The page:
Tips from Stress Experts on How to Keep Your Sanity During the Holidays

It’s that time of year again, when the leaves begin to change, the temperature drops and your blood pressure increases because the holidays are looming.

We all love filling our bellies with delicious food, catching up with family we may not get to see throughout the year and opening gifts with loved ones, but the stress that comes with holiday prep (shopping, cooking, budgets, having to spend time with that one family member you hate) is no joke. How do you stay calm with so much going on during the winter months?

We spoke with five different stress experts to pick their brain on how they stay sane during the hectic holiday season, and here are their top tips.

 

Don’t Be Too Busy During the Holidays

Name: Jill Prince
Twitter Handle: @strictlystress
Website: www.Strictly-Stress-Management.com

There is no hard and fast rule that says you have to be crazy busy during the holidays, and keeping up with the Joneses doesn’t have to be a part of your Christmas. If being busy energizes you, then definitely go for it because some stress can be good stress, but if all that insanity exhausts you and makes you angry and bitter, then feel free to develop much simpler holiday traditions.

There are so many great ideas on the Internet about how to cut through all the hustle and bustle of the season and make far less stressful choices for your holiday memories; when you look back on your life in your golden years, do you want to remember panic or peace? It’s up to you.

When you look back on your life in your golden years, do you want to remember panic or peace? Click To Tweet

 

Stay Mindful

Name: Dr. Melanie Greenberg, PhD
Twitter Handle: @drmelanieg
Website: http://www.drmelaniegreenberg.com

Rather than just going with the flow of what everyone expects of you, decide which parts of the holidays are most meaningful to you and which parts are just busywork or people-pleasing. Set your boundaries, make deliberate choices that limit your stress and enhance your wellbeing and happiness. Stay present and connected with yourself and those you love, and have a mindful celebration!

..decide which parts of the holidays are most meaningful to you... Click To Tweet

 

Distance Yourself From Anything and Everything that is Negative and Embrace the Positive

Name: Davina Lytle
Twitter Handle: @davinalytle
Website: www.davinalytle.com

I find the holidays — especially Christmas — the hardest time of the year to deal with because they remind me just how dysfunctional my family is.

My advice during the holidays to keep your stress at a level you can handle is to distance yourself from anything, and everything that is negative and embrace the positive — even if it means distancing yourself from some of your biological family!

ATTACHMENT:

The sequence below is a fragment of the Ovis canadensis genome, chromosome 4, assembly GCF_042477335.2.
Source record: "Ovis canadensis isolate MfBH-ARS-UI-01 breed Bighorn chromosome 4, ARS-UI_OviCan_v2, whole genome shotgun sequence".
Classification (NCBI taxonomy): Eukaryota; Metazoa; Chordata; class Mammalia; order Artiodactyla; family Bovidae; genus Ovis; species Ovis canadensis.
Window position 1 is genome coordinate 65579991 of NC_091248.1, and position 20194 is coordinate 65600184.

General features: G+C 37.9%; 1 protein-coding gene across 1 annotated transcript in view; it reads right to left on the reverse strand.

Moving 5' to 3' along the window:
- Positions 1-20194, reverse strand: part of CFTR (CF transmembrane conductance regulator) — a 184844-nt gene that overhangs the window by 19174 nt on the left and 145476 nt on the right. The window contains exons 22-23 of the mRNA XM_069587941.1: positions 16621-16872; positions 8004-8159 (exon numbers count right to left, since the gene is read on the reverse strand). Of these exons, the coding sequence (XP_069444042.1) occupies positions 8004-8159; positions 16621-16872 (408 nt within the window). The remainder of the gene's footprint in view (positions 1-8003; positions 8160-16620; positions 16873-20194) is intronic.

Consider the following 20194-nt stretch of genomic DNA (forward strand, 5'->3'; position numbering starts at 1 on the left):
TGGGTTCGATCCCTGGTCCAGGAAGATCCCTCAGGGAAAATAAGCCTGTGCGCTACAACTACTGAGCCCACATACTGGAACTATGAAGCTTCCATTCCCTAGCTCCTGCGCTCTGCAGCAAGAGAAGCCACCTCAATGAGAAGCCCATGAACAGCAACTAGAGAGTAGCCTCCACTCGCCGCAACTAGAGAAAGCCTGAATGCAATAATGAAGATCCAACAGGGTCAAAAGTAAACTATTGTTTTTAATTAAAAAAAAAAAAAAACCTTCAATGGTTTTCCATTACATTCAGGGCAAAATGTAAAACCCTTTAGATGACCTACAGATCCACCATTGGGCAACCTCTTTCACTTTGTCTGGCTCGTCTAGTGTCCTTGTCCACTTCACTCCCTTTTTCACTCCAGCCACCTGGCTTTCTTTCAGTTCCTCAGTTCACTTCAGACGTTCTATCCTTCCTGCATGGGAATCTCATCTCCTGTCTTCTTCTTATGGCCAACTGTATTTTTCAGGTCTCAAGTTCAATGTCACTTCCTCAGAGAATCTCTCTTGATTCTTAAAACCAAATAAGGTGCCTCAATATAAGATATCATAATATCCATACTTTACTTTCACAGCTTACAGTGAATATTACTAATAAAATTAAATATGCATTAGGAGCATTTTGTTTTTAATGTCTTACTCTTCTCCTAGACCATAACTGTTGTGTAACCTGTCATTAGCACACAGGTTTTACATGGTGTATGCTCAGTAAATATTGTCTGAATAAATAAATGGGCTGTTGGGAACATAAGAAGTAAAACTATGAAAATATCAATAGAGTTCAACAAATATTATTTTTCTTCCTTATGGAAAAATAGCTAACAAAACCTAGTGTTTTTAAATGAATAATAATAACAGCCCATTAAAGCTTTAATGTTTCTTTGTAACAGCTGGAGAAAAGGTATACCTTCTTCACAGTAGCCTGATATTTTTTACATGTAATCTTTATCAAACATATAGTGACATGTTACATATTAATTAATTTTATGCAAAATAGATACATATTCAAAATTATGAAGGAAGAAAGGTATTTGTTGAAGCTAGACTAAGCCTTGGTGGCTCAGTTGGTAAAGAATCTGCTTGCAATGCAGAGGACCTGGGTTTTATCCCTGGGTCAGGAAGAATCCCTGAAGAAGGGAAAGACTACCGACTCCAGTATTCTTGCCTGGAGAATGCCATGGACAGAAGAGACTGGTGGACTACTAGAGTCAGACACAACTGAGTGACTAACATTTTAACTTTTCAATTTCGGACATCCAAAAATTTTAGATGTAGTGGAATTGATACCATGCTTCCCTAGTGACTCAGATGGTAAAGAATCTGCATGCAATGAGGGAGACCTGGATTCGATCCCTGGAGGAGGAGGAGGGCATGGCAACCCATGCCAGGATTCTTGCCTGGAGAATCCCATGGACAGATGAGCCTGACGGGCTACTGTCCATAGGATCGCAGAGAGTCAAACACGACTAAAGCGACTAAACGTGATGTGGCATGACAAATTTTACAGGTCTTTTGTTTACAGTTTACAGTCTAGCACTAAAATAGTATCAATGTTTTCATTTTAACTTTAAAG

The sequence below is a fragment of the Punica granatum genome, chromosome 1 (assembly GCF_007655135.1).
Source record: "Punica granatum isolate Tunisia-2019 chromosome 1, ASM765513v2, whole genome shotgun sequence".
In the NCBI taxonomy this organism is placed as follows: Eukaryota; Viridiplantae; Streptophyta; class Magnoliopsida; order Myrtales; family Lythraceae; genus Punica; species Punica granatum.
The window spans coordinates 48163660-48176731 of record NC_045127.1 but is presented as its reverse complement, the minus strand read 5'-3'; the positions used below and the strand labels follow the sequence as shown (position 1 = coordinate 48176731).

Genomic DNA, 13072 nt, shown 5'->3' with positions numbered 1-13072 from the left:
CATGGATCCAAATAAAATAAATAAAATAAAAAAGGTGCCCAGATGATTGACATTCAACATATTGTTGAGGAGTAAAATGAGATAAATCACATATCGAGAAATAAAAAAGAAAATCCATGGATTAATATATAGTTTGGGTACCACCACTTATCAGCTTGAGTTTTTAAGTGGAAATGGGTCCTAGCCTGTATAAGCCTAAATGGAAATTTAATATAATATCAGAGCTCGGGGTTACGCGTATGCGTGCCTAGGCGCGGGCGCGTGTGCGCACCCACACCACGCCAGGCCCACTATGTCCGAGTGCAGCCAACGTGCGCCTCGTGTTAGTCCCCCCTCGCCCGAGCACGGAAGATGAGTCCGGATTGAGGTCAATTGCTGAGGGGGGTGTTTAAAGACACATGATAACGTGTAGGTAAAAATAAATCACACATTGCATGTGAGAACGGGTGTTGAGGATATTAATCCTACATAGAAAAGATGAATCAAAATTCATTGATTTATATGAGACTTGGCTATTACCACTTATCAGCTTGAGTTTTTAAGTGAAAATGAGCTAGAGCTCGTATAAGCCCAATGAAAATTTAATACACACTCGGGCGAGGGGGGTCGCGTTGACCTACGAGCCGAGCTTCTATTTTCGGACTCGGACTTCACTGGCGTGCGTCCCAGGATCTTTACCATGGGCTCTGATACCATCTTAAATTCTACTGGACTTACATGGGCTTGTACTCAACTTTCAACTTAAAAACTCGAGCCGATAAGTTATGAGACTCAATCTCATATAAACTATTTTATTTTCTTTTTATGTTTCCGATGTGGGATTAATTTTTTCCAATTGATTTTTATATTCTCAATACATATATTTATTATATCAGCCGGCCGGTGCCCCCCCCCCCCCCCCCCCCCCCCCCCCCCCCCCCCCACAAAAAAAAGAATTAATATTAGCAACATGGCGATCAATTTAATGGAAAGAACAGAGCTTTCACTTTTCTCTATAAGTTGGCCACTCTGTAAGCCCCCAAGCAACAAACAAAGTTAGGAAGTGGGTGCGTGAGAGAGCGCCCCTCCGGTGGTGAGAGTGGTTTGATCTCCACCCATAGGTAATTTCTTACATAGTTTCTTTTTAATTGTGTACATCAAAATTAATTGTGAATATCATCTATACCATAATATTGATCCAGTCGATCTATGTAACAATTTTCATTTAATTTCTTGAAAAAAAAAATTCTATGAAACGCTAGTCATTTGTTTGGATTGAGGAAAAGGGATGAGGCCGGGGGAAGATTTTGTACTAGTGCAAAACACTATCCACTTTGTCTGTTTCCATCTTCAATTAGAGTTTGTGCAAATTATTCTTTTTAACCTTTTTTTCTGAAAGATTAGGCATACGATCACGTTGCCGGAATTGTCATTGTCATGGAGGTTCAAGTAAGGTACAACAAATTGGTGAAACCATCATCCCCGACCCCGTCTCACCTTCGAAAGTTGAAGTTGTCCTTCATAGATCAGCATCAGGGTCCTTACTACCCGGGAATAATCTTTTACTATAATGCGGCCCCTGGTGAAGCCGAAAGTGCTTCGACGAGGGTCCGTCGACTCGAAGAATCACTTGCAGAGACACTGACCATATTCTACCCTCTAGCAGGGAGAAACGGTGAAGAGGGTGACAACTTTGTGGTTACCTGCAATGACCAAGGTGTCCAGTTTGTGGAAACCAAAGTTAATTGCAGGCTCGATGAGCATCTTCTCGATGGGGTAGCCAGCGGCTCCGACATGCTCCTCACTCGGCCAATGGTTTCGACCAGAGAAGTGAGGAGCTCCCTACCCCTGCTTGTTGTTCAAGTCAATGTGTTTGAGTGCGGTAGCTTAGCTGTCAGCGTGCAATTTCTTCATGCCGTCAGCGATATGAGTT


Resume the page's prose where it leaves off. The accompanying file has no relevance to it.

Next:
Try to make sure that you surround yourself with people that love and care about you for who you are — people that are supportive and non-judgemental — instead of people you can never seem to be “enough” for.

Distance Yourself From Anything and Everything that is Negative and Embrace the Positive Click To Tweet

 

Stop Using “Threat Language” Against Yourself

Name: Artie Wu
Twitter Handle: @presidelife
Website: http://presidelife.com

Threat language sounds like this: “The house needs to be perfect or else.” “The visit from family needs to be perfect or else.” “I need to lose 10 lbs or else.”  The “or else” here is the poison of threat language. “Or else…  what!?!” and the biggest implied threat here is that unless we do these things, we will somehow “lose love,” and this is simply not true. Try to spot your own inner “threat language” and cut down on it, and this will help the deeper blessing and abundance of the holiday seasons flow fully.

Stop Using 'Threat Language' Against Yourself Click To Tweet

 

Mentally Prepare Yourself for Seeing Family

Name: Dr. Yip
Twitter Handle: @drjennyyip
Website: http://DrYip.com

Many movies have depicted the traumatic experience of visiting family for the holidays. The reality is that family will always be family, along with their annoying habits, embarrassing stories, and complex dynamics. However, you can mentally prepare yourself beforehand. Practice relaxation exercises and mindful meditations. Give yourself an escape route, such as a walk around the block, if things get too uncomfortable. If possible, find a trusted relative, sibling or friend who can accompany you during these events and who you can signal if needed. Remember, the holidays won’t last forever, even though it may seem that way in the moment!

Mentally Prepare Yourself for Seeing Family Click To Tweet

 

Got any stress-reducing tips to add? Let us know in the comments below!

 

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